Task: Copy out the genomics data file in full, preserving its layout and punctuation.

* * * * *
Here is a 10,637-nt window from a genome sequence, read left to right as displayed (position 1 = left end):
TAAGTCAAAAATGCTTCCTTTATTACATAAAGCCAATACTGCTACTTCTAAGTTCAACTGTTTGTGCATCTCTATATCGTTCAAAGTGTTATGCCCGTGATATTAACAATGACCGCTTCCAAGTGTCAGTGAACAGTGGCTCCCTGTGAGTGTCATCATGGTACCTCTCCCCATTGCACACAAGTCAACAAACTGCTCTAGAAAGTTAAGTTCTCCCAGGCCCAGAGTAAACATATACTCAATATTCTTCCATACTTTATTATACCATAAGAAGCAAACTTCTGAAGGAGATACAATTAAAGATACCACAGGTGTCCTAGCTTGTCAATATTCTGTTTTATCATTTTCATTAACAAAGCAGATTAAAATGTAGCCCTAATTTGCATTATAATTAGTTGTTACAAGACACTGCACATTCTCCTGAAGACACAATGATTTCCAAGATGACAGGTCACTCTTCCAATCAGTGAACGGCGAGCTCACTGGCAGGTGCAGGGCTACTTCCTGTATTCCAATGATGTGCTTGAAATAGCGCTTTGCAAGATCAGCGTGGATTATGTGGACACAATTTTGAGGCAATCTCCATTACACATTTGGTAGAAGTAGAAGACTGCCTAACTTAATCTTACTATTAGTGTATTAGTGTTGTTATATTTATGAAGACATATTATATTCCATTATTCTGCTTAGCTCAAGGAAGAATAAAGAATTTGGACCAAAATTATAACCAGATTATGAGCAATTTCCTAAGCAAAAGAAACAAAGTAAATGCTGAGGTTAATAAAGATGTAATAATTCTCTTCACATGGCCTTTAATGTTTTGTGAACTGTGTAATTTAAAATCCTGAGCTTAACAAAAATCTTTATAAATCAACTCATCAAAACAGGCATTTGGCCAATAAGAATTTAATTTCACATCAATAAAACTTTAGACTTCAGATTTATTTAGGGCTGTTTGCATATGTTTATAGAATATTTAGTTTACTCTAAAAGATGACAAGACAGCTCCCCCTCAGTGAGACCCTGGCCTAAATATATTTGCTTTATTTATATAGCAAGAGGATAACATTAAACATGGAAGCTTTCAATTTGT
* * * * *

Here is a 10,637-nt window from a genome sequence, read left to right as displayed (position 1 = left end):
TAAGTCAAAAATGCTTCCTTTATTACATAAAGCCAATACTGCTACTTCTAAGTTCAACTGTTTGTGCATCTCTATATCGTTCAAAGTGTTATGCCCGTGATATTAACAATGACCGCTTCCAAGTGTCAGTGAACAGTGGCTCCCTGTGAGTGTCATCATGGTACCTCTCCCCATTGCACACAAGTCAACAAACTGCTCTAGAAAGTTAAGTTCTCCCAGGCCCAGAGTAAACATATACTCAATATTCTTCCATACTTTATTATACCATAAGAAGCAAACTTCTGAAGGAGATACAATTAAAGATACCACAGGTGTCCTAGCTTGTCAATATTCTGTTTTATCATTTTCATTAACAAAGCAGATTAAAATGTAGCCCTAATTTGCATTATAATTAGTTGTTACAAGACACTGCACATTCTCCTGAAGACACAATGATTTCCAAGATGACAGGTCACTCTTCCAATCAGTGAACGGCGAGCTCACTGGCAGGTGCAGGGCTACTTCCTGTATTCCAATGATGTGCTTGAAATAGCGCTTTGCAAGATCAGCGTGGATTATGTGGACACAATTTTGAGGCAATCTCCATTACACATTTGGTAGAAGTAGAAGACTGCCTAACTTAATCTTACTATTAGTGTATTAGTGTTGTTATATTTATGAAGACATATTATATTCCATTATTCTGCTTAGCTCAAGGAAGAATAAAGAATTTGGACCAAAATTATAACCAGATTATGAGCAATTTCCTAAGCAAAAGAAACAAAGTAAATGCTGAGGTTAATAAAGATGTAATAATTCTCTTCACATGGCCTTTAATGTTTTGTGAACTGTGTAATTTAAAATCCTGAGCTTAACAAAAATCTTTATAAATCAACTCATCAAAACAGGCATTTGGCCAATAAGAATTTAATTTCACATCAATAAAACTTTAGACTTCAGATTTATTTAGGGCTGTTTGCATATGTTTATAGAATATTTAGTTTACTCTAAAAGATGACAAGACAGCTCCCCCTCAGTGAGACCCTGGCCTAAATATATTTGCTTTATTTATATAGCAAGAGGATAACATTAAACATGGAAGCTTTCAATTTGT